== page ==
The young couple I sat next to started to curse each other very loud in the car. Something was not right. They spoke Creole…sounded similar to the Nigerian Pidgin. They continued cursing each other in the car. There was a woman breast feeding her baby in front of me so it reminded me of an Irish joke I once heard so I decided to break the fight and tell them the joke. Sierra Leone is an English speaking country so I didn't have any communication issues. Well the joke worked. I told the joke.

A young beautiful woman sat in the bus with Murphy, and started to breast feeding her baby. “Eat it or I will give it to the man over there,” she pointed to Murphy as she played with the baby.

About twenty minutes later, she again repeated it and said, “Eat it or I will give it to the man over there,” Murphy continued reading his magazine.

Another twenty minutes goes by and the woman picks the baby up once again. “For f**k's sake,” Murphy said, “Make your f***king mind up. I was supposed to have got off four stops ago.”

The whole taxi lighted up into laughter. The couple laughed and laughed. The young bride nearly chocked from laughter. They ended up holding and kissing each other in the car after the laugh. It was such a romantic scene.

We came through Hastings and finally to Freetown around 10PM. The road from Kambia to Freetown was very good so we arrived on time. The reunited couple assisted me in finding accommodation in the middle of the city. They were very kind.

I finally settled in my hotel which was at the center of downtown Freetown. I was at the center of Freetown and the nightlife was at my very door steps. An old fella occupying the room next to mine seemed excited about the atmosphere so he came with me downstairs to have a feel of the nightlife. He was probably in his 60s if I'm not mistaken. He works for the local government in the eastern part of the country and stays at the hotel whenever he's in Freetown. It was like the Singapore's Geylang streets; broads stood at almost every corner, whistling and winking at us. The cafés and inns were almost like the depictions in the Blood Diamond film; busy, noisy, beer on almost every table and broads walking about. I couldn't stay up long so retired back to my room and had a sound sleep.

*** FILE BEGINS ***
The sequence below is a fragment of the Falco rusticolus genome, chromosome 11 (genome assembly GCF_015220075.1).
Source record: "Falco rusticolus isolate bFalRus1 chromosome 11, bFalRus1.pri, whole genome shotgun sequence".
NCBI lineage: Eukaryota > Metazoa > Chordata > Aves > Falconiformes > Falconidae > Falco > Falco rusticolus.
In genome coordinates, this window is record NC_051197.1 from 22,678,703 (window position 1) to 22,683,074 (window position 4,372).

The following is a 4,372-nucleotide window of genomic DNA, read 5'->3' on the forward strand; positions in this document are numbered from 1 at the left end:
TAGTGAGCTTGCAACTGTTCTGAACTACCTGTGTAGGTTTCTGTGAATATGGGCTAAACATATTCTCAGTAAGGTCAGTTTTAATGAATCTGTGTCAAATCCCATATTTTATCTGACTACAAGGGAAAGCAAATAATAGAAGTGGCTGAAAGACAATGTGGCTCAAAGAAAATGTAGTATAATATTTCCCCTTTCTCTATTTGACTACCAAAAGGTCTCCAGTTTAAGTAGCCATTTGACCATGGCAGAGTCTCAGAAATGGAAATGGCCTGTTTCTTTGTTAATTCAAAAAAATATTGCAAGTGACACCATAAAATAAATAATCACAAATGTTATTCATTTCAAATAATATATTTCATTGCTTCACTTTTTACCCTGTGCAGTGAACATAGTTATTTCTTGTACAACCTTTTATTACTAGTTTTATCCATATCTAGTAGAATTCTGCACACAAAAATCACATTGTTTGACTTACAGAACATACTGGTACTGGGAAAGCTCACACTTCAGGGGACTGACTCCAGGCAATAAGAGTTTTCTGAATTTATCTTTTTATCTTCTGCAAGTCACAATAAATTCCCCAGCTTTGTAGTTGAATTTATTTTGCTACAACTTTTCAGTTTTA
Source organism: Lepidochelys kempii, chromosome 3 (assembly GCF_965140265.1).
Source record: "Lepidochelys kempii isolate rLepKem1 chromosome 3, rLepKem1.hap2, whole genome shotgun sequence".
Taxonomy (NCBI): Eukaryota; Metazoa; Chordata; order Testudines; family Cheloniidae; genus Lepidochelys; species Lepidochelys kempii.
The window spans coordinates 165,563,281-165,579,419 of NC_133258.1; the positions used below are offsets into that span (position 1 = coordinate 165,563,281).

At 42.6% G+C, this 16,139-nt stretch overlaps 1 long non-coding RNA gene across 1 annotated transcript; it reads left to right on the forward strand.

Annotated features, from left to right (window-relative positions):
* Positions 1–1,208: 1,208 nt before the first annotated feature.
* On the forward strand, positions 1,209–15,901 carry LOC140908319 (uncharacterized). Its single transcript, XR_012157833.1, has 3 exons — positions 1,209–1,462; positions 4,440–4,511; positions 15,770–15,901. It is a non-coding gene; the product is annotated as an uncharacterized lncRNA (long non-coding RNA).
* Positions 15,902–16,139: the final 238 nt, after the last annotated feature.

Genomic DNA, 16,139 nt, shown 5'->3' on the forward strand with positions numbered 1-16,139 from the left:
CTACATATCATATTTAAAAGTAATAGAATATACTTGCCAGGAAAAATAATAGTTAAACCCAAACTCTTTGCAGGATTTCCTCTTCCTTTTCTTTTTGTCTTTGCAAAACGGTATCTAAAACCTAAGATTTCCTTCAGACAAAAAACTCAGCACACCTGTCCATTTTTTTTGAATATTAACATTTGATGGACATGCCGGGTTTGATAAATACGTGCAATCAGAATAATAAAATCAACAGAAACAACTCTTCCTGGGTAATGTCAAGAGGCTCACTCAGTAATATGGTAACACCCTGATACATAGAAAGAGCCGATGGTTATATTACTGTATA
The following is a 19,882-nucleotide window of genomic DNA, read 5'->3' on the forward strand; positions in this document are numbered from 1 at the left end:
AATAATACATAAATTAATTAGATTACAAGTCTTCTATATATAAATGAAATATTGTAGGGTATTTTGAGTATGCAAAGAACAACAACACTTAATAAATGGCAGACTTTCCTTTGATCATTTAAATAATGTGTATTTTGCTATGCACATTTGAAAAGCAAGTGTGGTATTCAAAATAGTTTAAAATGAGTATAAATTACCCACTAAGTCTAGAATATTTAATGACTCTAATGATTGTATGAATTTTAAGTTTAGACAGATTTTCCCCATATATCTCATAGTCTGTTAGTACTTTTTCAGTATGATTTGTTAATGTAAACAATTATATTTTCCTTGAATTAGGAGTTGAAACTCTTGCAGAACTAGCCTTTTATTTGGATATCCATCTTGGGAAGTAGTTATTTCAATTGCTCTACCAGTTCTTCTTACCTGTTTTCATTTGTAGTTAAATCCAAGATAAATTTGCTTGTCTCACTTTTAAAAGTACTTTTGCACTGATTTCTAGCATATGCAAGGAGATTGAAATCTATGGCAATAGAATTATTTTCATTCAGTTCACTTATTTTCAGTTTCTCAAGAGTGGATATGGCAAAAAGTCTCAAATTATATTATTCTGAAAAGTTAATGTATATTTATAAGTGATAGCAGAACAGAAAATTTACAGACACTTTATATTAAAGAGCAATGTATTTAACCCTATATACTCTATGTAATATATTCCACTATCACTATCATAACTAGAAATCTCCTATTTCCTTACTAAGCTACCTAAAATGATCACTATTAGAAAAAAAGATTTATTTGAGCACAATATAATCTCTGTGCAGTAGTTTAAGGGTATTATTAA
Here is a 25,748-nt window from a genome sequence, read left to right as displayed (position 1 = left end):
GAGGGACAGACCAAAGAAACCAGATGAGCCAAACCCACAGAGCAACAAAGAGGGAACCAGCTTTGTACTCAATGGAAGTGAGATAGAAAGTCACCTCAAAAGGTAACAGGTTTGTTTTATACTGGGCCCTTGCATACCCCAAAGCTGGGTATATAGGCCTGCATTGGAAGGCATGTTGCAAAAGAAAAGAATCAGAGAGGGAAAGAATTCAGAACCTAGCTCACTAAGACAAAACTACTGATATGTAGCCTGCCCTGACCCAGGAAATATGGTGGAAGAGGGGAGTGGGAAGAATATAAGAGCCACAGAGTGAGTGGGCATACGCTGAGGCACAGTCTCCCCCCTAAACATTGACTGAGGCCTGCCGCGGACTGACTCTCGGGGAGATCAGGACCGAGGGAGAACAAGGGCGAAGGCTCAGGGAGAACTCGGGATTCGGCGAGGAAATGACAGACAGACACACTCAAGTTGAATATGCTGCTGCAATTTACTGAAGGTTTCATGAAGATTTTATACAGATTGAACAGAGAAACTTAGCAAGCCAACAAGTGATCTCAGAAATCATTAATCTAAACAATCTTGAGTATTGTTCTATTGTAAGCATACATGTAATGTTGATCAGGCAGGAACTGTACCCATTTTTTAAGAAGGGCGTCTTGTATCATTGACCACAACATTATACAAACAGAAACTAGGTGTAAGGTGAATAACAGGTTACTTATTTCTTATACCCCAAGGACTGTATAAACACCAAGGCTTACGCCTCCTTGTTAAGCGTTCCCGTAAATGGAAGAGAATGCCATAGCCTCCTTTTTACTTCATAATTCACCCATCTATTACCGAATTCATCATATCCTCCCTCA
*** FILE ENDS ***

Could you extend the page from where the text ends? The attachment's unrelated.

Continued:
I woke up in the middle of a very busy city center, checked-out and started my day. The 'Cotton Tree' was the first thing I wanted to see. Legend has it that the first African American slaves who settled on the African continent after gaining their independence first landed around this site in the late 18th century. After landing on the shoreline, they walked up to this giant tree, held a thanksgiving service and thanked God for their deliverance to a free land. This giant tree is held as an historic symbol in Freetown. I navigated myself to the tree which is near the Supreme Court, sat opposite it and attended to my eyes for a while.

I decided to hop-on any coming public transportation to any end at all.
“Lumley! Lumley!! Lumley!!,” a taxi driver called. I jumped in quickly as there was throng of people looking for transportation. “Where are you going?” The taxi driver inquired. “ the last stop” I responded. I ended up at a beach area where I spent few hours walking to the other side of the shoreline.

Next Episode

The push to north continues. Make a time same day next week.

Siguiri, northeastern Guinea

River Tinkisso

Downtown Freetown

Downtown Freetown

The 'Cotton Tree'

Downtown Freetown

Playing with the water

The struggle

Disclaimer: "The views/contents expressed in this article are the sole responsibility of the author(s) and do not neccessarily reflect those of Modern Ghana. Modern Ghana will not be responsible or liable for any inaccurate or incorrect statements contained in this article." © Muntaka Chasant

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quot-img-1Slow and steady wins the race, then wastes no time grinding salt-caked glass in your open wounds.